Bertie

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 #5
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Unless we are told something to the contrary, unknowns in equations such as this are always assumed to be integers.

 

If  d is the greatest common divisor (gcd) of a and n, the linear congruence  

$$\displaystyle ax\equiv b \bmod n$$ 

has a solution only if b is also divisible by d and in that case there will be an infinite number of solutions given by

$$\displaystyle x=x_{0}+\frac{nt}{d},$$

where  $$x_{0}$$  is any solution whatever, and t is an integer, (positive or negative), or zero.

For the equation in question,

$$\displaystyle 7x = 1\bmod 26,\qquad d = 1,$$

so the general solution will be

$$\displaystyle x = x_{0}+\frac{26t}{1} = x_{0}+26t.$$

Finding a suitable  $$x_{0}$$  is a trial and error thing, run through the multiples of 7 and 26 looking for the first pair for which the multiple of 7 is 1 greater than the multiple of 26 That happens to be 15 and 4, so the general solution is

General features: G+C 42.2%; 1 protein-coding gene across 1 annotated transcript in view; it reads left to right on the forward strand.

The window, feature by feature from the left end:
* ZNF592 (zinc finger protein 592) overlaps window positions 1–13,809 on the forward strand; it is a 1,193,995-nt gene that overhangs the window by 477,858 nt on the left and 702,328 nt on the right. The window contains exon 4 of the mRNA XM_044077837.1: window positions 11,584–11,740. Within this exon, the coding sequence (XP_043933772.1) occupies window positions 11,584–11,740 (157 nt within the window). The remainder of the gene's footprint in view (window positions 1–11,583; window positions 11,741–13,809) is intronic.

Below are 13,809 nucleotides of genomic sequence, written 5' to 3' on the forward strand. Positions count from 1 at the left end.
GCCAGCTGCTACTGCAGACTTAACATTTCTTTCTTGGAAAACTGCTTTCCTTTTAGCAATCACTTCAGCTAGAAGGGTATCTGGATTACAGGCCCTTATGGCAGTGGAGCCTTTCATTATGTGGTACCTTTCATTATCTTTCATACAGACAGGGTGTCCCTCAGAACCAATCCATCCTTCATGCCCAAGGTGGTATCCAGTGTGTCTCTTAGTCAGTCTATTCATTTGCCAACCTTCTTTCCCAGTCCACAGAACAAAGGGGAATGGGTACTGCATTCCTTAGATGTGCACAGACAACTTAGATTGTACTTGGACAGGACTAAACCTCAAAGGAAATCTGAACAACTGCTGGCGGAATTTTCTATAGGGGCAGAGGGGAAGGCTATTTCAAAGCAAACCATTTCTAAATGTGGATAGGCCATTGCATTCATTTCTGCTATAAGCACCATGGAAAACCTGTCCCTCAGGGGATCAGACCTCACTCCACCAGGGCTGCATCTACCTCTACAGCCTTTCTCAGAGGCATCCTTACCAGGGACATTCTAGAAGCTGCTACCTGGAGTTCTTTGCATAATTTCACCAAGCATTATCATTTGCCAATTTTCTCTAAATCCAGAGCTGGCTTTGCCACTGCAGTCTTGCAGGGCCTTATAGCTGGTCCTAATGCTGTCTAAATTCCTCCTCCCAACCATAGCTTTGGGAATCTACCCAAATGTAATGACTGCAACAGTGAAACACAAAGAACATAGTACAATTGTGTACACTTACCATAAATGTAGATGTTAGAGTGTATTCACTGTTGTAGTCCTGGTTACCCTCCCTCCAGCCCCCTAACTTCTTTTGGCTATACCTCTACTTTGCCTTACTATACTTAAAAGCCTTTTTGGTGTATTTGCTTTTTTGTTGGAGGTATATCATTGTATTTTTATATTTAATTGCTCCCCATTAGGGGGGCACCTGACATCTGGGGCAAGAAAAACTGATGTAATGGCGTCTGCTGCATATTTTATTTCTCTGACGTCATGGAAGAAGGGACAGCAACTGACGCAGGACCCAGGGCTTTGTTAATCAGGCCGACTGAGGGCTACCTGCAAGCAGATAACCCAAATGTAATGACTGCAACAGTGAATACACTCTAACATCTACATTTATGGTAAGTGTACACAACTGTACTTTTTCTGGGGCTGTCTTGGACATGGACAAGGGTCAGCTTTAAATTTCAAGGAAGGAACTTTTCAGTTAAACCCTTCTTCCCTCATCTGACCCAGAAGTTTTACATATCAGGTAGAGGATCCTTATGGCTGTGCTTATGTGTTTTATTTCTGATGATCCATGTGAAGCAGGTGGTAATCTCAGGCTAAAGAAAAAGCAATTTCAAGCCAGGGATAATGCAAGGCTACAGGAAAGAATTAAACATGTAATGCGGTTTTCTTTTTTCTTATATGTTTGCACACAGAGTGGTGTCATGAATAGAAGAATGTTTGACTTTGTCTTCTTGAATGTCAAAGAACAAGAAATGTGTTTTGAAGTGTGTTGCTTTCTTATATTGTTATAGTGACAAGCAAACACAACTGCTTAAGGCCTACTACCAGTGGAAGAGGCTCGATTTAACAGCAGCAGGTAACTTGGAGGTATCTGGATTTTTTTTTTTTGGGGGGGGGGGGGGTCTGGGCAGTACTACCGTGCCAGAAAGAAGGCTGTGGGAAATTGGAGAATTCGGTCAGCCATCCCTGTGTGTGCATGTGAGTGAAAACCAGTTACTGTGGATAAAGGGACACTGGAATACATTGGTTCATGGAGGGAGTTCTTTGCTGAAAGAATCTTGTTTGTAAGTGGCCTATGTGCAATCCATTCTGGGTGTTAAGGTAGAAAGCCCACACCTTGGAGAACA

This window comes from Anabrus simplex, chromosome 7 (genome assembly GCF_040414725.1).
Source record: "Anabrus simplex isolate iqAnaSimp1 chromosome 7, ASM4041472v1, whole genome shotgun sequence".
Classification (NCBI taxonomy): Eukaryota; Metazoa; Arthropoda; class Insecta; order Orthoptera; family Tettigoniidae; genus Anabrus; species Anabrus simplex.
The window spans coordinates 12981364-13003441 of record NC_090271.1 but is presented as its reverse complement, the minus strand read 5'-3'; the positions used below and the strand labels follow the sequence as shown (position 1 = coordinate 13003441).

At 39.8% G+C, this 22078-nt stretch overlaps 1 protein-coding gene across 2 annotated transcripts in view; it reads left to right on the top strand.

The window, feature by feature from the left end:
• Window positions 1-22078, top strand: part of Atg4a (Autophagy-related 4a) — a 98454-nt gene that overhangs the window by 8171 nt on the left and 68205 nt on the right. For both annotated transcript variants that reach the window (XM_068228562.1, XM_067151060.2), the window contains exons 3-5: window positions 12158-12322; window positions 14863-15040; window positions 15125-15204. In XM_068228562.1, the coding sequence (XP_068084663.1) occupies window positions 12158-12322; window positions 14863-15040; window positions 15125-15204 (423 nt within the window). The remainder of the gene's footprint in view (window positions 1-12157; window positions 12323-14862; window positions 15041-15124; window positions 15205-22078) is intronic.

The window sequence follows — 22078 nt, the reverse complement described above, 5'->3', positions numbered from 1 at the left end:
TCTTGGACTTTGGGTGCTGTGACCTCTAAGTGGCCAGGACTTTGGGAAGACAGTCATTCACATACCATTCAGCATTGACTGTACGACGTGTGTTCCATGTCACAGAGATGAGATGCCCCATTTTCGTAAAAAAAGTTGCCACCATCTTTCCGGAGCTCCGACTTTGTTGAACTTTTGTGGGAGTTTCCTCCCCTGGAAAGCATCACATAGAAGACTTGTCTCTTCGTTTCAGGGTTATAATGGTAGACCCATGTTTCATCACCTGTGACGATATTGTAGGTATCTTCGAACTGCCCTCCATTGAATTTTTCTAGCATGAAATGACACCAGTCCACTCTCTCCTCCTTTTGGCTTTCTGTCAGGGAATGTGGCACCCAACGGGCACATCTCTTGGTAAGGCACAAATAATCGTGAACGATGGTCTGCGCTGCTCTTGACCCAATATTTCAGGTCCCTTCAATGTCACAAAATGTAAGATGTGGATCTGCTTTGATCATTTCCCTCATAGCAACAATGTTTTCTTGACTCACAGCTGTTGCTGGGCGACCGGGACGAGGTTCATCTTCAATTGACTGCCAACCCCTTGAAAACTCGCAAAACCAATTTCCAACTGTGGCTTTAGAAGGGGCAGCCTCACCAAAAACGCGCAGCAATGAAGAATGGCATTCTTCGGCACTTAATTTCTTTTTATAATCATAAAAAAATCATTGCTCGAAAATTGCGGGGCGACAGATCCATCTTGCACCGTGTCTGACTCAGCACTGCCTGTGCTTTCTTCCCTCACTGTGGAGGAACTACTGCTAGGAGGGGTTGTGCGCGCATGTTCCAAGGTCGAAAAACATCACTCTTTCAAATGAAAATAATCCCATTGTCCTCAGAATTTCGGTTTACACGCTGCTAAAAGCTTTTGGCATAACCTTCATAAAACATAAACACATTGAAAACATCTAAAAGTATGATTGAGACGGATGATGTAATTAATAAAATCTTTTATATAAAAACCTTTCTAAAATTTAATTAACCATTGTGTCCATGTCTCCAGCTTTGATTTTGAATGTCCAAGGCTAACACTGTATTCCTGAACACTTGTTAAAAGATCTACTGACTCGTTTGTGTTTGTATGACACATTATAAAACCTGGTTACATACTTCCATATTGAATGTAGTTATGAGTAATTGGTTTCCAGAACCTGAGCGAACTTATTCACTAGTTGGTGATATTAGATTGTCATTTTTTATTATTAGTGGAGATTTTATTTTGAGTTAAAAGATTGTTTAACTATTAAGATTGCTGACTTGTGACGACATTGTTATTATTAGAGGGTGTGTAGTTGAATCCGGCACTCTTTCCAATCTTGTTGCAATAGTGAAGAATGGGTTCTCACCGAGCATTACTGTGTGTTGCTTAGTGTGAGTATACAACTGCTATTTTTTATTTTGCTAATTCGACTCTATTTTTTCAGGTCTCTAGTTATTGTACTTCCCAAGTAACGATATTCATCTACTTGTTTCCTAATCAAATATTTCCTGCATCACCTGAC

$$\displaystyle x = 15 + 26t, \quad t\:\in \:Z.$$ 

 

The result given earlier comes from the theory of linear Diophantine equations.

If

$$\displaystyle d = \gcd(a,b),$$

the equation

$$\displaystyle ax+by = c$$

has integer solutions only if c is also divisible by d, and in that case there will be an infinite number of solutions given by

$$\displaystyle x = x_{0}+\frac{bt}{d},\quad y=y_{0}-\frac{at}{d} \quad (t\: \in Z),$$

and where  $$\displaystyle \; x_{0},y_{0}$$  is any particular solution.

(For large values of a and b, $$\displaystyle \; x_{0},y_{0}$$  and d are usually found using Euclid's algorithm.)

( The equation

$$\displaystyle ax\equiv b \bmod n$$

is equivalent to

$$\displaystyle ax-b=kn \Rightarrow ax-kn=b,$$

which, with a change of letters and a change of sign, is the Diophantine equation above.)

May 8, 2015